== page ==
Photography as a Performing Art, and the Art of Busking
Let me introduce you to a word that is not often used in India. Busking. In a literal sense, it means putting your act out there in public view, to be judged by anyone who is drawn enough to take a minute of their time to listen or see. India has had some famous buskers, especially in their early, formative years. Some of the most famous musicians in the world began as ‘buskers’, earning a living from coins thrown into a hat or a banjo case, and they continue in its tradition after they became famous, because it is the ultimate test. Because the only thing they sell out there is their art. The only thing they put out there is their bodies, and perhaps, a piece of their soul.
This isn’t very different from the origin of the word. Derived from Spanish, it seems, where the meaning of it is ‘to ask’ or more rather, ‘to seek’. Another meaning comes from old French, now archaic and unused, as a derogatory reference made for those who sell their bodies. In a sense, any art has just as much got to do with the physicality of using the body in the process of creation, just as much it also has been about ignoring the rigors to that same physicality, taking it to its limits, and in many cases, repeatedly abusing the body in a bid to create.
I have always had this strange and perhaps morbid curiosity about artists’ bodies. How far do they go to squeeze out performance? Van Gogh’s self portraits, where terrible physical hunger is met with an almost feral hunger to paint. In photography, it is Kertész, Bresson, Leiter, Cunningham. And S Paul. They walked and waited for thousands upon thousands of hours for their frames. Francesca Woodman used herself as her own subject. So did Vivian Maier.
Were one to distinguish between some of the common elements that form the most memorable works of art, be it music, painting or photography, it would be these… Technical perfection, in every sense of it, including in the performance, often at the expense of all else. Use of space, action, and silences. A capturing of emotion, an essence, a distillation of the subject, theme, idea, or moment. A heady combination of all three. Or a complete and extraordinary departure from it all. Then there is the intent, or the lack of it. And finally, the tales behind some of these works, and the stories about the artists, embellished in the telling, to be written about, discussed, ruminated over, to be a part of history taught to students. That is the final element, where the performances really come alive.
Can a performer be separated from the performance? I sometimes ask myself this. As a photographer with some practice behind me, I am confident of getting the job done, of making the frames that I know will make customers happy. Is that level of performance truly satisfactory? How often is it that I end up being my own client? On the other hand, sometimes I lose myself entirely to the process. The client be damned! It is extremely fulfilling when I let that happen. It makes my performance my very own. But there are the obvious pitfalls of just working for oneself. Performances, after all, need to be seen to be appreciated.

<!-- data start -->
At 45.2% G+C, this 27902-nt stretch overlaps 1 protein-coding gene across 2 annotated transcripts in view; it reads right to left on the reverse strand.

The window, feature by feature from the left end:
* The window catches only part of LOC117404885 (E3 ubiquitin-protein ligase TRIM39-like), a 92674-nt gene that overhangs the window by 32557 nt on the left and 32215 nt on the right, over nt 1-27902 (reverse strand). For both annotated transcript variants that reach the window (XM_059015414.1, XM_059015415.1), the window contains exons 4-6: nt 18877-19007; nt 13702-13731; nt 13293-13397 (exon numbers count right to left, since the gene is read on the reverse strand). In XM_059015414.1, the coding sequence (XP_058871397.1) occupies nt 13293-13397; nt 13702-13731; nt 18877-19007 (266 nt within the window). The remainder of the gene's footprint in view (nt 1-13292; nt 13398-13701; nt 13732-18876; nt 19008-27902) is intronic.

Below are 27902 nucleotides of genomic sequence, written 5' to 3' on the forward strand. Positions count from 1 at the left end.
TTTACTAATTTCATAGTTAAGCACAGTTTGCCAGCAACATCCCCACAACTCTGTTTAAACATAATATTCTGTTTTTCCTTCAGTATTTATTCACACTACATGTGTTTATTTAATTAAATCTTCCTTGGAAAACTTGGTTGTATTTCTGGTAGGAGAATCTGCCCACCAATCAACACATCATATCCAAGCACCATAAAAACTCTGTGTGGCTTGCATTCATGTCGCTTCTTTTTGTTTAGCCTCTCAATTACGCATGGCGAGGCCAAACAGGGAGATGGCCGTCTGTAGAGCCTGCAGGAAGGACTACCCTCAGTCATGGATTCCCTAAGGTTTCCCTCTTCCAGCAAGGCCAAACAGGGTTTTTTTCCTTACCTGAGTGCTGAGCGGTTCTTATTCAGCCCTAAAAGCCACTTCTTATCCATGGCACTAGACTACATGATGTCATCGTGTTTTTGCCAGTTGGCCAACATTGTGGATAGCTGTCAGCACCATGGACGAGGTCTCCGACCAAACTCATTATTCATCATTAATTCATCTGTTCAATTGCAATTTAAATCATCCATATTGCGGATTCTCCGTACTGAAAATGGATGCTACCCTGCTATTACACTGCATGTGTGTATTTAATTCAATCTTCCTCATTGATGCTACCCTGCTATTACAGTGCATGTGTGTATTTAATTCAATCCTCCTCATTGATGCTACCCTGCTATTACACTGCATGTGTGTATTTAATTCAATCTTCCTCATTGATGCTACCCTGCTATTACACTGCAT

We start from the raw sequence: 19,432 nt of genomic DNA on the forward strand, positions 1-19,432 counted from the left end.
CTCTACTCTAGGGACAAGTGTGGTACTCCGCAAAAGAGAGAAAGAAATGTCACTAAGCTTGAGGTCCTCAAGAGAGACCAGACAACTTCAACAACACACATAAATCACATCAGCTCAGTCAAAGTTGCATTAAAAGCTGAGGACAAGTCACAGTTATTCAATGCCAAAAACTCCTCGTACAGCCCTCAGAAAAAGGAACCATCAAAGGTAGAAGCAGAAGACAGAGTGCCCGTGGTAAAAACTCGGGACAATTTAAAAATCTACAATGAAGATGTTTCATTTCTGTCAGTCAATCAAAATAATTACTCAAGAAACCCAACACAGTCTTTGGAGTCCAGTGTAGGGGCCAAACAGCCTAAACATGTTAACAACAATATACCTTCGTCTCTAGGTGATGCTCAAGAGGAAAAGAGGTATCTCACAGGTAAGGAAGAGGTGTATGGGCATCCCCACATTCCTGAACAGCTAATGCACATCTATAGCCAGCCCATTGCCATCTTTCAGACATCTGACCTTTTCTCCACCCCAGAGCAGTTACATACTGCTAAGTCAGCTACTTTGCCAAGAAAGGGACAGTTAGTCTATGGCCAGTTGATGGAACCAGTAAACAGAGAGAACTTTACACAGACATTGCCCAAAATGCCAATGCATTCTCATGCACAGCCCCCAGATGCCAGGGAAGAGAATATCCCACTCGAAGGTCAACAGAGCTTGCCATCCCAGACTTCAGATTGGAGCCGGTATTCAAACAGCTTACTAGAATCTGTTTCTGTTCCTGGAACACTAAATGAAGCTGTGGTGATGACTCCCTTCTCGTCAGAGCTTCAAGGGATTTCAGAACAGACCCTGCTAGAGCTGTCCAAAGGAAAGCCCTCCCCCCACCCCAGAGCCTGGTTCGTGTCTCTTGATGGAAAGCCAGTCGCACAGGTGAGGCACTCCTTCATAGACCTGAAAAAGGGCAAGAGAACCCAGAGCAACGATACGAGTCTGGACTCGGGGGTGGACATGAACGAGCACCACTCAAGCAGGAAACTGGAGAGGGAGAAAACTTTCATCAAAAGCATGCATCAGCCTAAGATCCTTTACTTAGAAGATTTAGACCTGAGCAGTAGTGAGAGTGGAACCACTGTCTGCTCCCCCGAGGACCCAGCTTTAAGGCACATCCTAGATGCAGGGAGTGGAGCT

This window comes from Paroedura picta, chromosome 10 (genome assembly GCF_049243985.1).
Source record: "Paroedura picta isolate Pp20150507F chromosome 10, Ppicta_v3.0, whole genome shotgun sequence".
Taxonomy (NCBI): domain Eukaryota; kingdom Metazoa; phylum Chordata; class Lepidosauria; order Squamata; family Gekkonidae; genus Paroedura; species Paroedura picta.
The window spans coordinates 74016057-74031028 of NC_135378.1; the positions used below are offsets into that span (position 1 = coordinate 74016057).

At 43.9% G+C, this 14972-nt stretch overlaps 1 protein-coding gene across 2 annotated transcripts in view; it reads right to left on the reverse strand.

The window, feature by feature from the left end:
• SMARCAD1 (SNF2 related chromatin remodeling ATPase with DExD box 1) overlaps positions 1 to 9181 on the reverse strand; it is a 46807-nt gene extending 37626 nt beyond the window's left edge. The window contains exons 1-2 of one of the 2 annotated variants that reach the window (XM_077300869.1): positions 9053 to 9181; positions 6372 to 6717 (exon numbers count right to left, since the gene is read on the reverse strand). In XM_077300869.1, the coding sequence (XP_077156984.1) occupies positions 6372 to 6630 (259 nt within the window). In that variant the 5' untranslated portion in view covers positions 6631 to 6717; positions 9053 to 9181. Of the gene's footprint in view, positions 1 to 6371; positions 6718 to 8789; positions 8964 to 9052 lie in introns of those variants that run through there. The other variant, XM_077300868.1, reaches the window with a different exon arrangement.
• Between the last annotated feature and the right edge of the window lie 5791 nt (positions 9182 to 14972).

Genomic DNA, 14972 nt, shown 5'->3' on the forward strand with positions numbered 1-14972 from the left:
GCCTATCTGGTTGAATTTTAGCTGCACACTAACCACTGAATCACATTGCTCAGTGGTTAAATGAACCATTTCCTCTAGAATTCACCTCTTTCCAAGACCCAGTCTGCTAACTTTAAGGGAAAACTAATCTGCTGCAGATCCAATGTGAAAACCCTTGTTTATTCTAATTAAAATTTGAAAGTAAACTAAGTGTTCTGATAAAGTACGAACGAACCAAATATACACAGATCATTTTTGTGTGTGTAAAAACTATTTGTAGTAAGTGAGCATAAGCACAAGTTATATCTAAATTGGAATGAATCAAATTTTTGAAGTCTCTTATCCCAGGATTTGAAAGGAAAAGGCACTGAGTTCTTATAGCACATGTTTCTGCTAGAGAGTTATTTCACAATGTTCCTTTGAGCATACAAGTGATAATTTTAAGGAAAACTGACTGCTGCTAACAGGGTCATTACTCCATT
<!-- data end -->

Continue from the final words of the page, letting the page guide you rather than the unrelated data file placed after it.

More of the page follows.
As a student, I was fascinated by Konstantin Stanslavski’s seminal book, ‘An Actor Prepares’, but it took me a long while to grasp this bit… “Never lose yourself on the stage. Always act in your own person, as an artist. The moment you lose yourself on the stage marks the departure from truly living your part and the beginning of exaggerated false acting. Therefore, no matter how much you act, how many parts you take, you should never allow yourself any exception to the rule of using your own feelings. To break that rule is the equivalent of killing the person you are portraying, because you deprive him of a palpitating, living, human soul, which is the real source of life for a part.”
I remember watching a biographical documentary that ends with the protagonist, a 14-time Grammy Award winner, being rudely asked to busk somewhere else. On the other hand, on a late night train ride from Churchgate to Virar, I reveled in the songs belted out so brilliantly by a three-member qawali troupe, that I joyously donated money without being asked for it. On another occasion some years ago, again in a crowded peak rush hour Mumbai train compartment, a desk officer from the Indian Navy enthralled his rapt, silent audience (if you know Mumbai locals, you know how incredibly impossible this is) with music from his accordion, not for money, but for the sheer pleasure of it. In the context of photography, it makes me wonder. Why perform? Why photograph? For ourselves? For a purpose? For the world to see? What are we putting out there, even in its digital forms, and why? For the money? To enthrall an audience? Why seek, and ask, and sell? And, if it indeed is the ultimate test, the question to ask is, am I up to it?
Busking is public performance on the streets. An old lady watched me curiously from her perch on a verandah. A minute later, she sidled next to me, peering at what I was trying to photograph. An old dusty window? Stone steps? A scrawny cat? A moment later, she beamed a toothless smile of understanding and nodded, and I loved her for it. At that moment, I was her performing artist and she was my audience. It really does not get more pure than that.
This article originally appeared in the October 2020 issue of Better Photography.Tags: